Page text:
GENEVA (ILO News) – A new ILO Resource Guide on Promoting Decent Work Opportunities for Roma Youth in Central and Eastern Europe brings together good practices aimed at combating widespread institutional and labour market discrimination, as well as poverty amongst Roma.
According to a 2011 EU survey, only one in three Roma is in paid employment, 9 in 10 live below the national poverty line, and approximately five in 10 reported experiencing discrimination as a result of their ethnicity. In addition, in contrast to the ageing European general population, the average age of the working population for Roma is 25, compared to the EU’s average of 40. Roma youth represent 10-20 per cent of new labour market entrants.
At the same time, only 15 per cent of the young Roma population has completed upper-secondary education and almost 60 per cent of those between 16 and 24 are not in employment, education or training.
“Roma young people are trapped in a vicious circle that leads them through high dropout rates in education, child labour, low skills acquisition, difficulty to access and to stay in the labour market, low pay, stereotyping and stigmatization that further push them to the margin of economic activities,” said Antonio Graziosi, Director of ILO Decent Work Technical Support Team and Country Office for Central and Eastern Europe.
“Promoting decent work for Roma, and non-Roma alike, and for specific groups among Roma youth such as women and girls or young people with disabilities, signals hope for a better future, breaking poverty cycles and avoiding squandering precious human capital,” he added.
Integrating Roma in the labour market
Drawing on existing good practices, case studies and lessons learned, as well as ILO experiences, the Resource Guide addresses issues aimed at increasing the inclusion of Roma young people in the labour market. These include information on legal instruments and approaches to discrimination, social security and decent work, skills development and the school-to-work transition. It also highlights entrepreneurship promotion and the green economy, active labour market policies and employment services, as well as the role of social partners and social dialogue in tackling Roma youth unemployment.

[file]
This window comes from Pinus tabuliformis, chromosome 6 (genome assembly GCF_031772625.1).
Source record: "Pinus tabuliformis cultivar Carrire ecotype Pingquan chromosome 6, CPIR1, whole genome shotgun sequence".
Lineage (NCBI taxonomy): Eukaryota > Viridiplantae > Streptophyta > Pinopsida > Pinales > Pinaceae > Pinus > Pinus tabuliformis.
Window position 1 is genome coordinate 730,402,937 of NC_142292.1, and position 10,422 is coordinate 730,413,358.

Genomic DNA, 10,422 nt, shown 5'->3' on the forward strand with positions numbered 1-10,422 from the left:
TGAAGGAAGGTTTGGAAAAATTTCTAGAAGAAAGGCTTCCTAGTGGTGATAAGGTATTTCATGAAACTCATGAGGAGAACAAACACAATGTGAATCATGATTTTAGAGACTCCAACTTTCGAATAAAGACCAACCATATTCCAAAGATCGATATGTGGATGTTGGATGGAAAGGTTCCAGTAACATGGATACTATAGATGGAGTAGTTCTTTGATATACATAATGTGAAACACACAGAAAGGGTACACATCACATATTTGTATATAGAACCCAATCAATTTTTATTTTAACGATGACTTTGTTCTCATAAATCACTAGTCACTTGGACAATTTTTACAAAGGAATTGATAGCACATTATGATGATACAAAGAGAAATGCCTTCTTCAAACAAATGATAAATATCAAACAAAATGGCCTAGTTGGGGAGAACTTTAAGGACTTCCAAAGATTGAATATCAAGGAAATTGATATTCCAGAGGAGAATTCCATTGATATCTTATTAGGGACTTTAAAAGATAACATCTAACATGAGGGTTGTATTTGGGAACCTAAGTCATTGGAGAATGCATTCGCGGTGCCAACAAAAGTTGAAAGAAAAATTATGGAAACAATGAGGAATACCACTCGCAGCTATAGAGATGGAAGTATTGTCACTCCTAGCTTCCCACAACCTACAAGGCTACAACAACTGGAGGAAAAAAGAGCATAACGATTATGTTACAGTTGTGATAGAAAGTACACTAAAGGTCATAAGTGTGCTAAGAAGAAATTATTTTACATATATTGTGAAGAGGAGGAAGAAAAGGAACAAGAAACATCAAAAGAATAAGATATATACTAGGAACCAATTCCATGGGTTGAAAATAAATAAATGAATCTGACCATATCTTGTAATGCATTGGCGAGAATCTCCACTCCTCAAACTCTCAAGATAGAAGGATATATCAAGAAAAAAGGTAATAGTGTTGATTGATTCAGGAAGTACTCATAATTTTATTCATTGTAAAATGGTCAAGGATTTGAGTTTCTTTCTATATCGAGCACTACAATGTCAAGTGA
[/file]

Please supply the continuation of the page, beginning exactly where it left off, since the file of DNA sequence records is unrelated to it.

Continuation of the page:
The Roma population in Europe has been historically confronted with economic, social and cultural marginalization and discrimination. Many national and international programmes and actions have been implemented in Europe targeting the Roma community, particularly in the context of the Decade of Roma inclusion (2005-2015). On the basis of the feedback received by both Roma representatives and national and international partners, the results are mixed, however, with limited achievements especially in the field of employment.
The work of Roma photographers, Roland Bangó and Csaba Csóka, is featured in the Guide.
“I grew up in a small village called Szomolya. Born in a cave house, I spent my childhood without access to electricity, running water or other modern conveniences. My father died a long time ago, my mother had to bring up me and my three brothers alone,” Csóka said.
“As a child I wanted to become a football player, but because of a knee injury I had to give up this dream and become a mason in order to support my family. Later, I completed a four-year long high school programme in only three years and continued my education at Eger College to become a movie maker and director. I am the first – and up to now the only – degree holder in the history of my village.”
Bangó studied Communications and Media Studies at Peter Pázmány Catholic University. “For the past three and a half years, I have been working for the Chance for Children Foundation as a video maker and fieldworker,” he said. “I am the first in my family to complete higher education. My father has been doing hard physical work for 40 years, my mother is a housewife.” Roma constitute Europe’s largest minority group estimated at around 10-12 million people. Although present in virtually every European country, the Roma are concentrated in Central and Eastern Europe – with over 3 million living in Romania, Bulgaria and Hungary alone – and in the Western Balkans they number as high as 600,000 in Serbia.